"Rather than giving their students a leg up, an emerging body of evidence shows that hyper-competitive and overly demanding high school experiences can take the joy out of learning, undermine mental health, and leave teens less prepared to make the most of their college years," contends a recent article in the NACAC Journal of College Admission. Indeed, many educational and mental health professionals across the board are researching their concern about the ever-increasing competition around college and the way in which it is reshaping adolescence for too many teens.
Many, if not most teens, are not developmentally ready to manage the intense academic course loads and demands of over-scheduled extra-curricular activities. "We have put the educational cart before the developmental horse and, in so doing, have lost sight of key aspects of our most important responsibility: to foster our teenagers' health growth and developments," says clinical psychologist David. L. Gleason.
New Narrative Drives Frenzy
Nevertheless, both students and parents take a full court press approach to the college admissions process and a "new narrative - one that designates perfection as a prerequisite for admissions - is increasingly driving" the college frenzy. Colleges themselves add fuel to the fire. Virtually every college tells candidates that it wants to see students challenge themselves with the most rigorous curriculum offered at the student’s high school. Hence, the plethora of AP classes offered at many schools.
Many school, and independent, counselors are seeing unprecedented levels of stress among students and the anxiety around college is emerging earlier and earlier in the high school years. Research confirms these reports. "A 2015 study published in Frontiers in Psychology found endemic levels of chronic stress among high-achieving students engaged in the college admissions process."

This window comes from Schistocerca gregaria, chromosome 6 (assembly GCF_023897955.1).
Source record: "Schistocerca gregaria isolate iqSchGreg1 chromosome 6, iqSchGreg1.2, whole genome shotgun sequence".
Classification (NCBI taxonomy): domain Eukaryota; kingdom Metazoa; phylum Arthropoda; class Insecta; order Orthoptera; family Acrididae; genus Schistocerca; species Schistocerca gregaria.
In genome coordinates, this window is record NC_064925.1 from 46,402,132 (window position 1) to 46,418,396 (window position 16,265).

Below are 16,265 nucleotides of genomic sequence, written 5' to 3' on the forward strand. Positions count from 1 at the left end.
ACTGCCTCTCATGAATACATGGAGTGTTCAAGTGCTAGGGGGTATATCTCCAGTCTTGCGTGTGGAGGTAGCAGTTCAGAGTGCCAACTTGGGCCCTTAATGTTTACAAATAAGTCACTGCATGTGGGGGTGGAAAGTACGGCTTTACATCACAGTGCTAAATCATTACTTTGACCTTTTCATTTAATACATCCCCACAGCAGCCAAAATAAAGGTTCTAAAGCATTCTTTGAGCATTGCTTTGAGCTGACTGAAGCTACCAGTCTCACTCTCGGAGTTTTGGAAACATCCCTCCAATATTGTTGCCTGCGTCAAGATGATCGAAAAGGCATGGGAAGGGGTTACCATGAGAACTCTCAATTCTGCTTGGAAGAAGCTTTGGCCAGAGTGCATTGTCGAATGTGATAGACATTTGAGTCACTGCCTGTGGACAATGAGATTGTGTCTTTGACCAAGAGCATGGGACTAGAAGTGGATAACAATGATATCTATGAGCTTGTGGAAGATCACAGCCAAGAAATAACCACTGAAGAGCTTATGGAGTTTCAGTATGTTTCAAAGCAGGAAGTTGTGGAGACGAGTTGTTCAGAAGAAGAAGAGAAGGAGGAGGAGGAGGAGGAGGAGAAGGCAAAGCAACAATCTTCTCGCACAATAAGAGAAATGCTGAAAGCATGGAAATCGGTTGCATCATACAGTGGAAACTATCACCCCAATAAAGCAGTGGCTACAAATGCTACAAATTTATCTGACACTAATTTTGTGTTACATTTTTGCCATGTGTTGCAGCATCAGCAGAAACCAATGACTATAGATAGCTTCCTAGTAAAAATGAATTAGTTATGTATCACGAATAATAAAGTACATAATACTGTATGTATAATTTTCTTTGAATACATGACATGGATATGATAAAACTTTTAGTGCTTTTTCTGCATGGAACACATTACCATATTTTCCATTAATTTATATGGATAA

Follow your Interests
Fortunately, many schools and educational professionals are working towards shifting this paradigm. Daniel Miller, counselor at a suburban Chicago high school encourages students to "follow your interests, do what makes you happy, and the rest will fall into place" instead of taking a slew of AP classes "because you think a college wants you to take them." The same school recently dropped its "300 Club" where student members were required to complete 300 hours of community service. "We didn’t' want students logging all these hours just for the recognition... We wanted them to focus on the quality of those experiences, not the quantity," highlighted Miller.
Colleges appear to be getting on the bandwagon as well. The Harvard Graduate School of Education, for instance, is working towards transforming the college admissions process with its "Turning the Tide" initiative. Robert Massa, senior VP for enrollment at Drew University, asserts "...if we - meaning college admission offices - say we're concerned about non-cognitive factors, we need to behave that way. We can't have the smallest difference in a student's academic profile become a reason to deny or put on a waitlist. We have to find ways to recalibrate the process."
Let’s hope they do.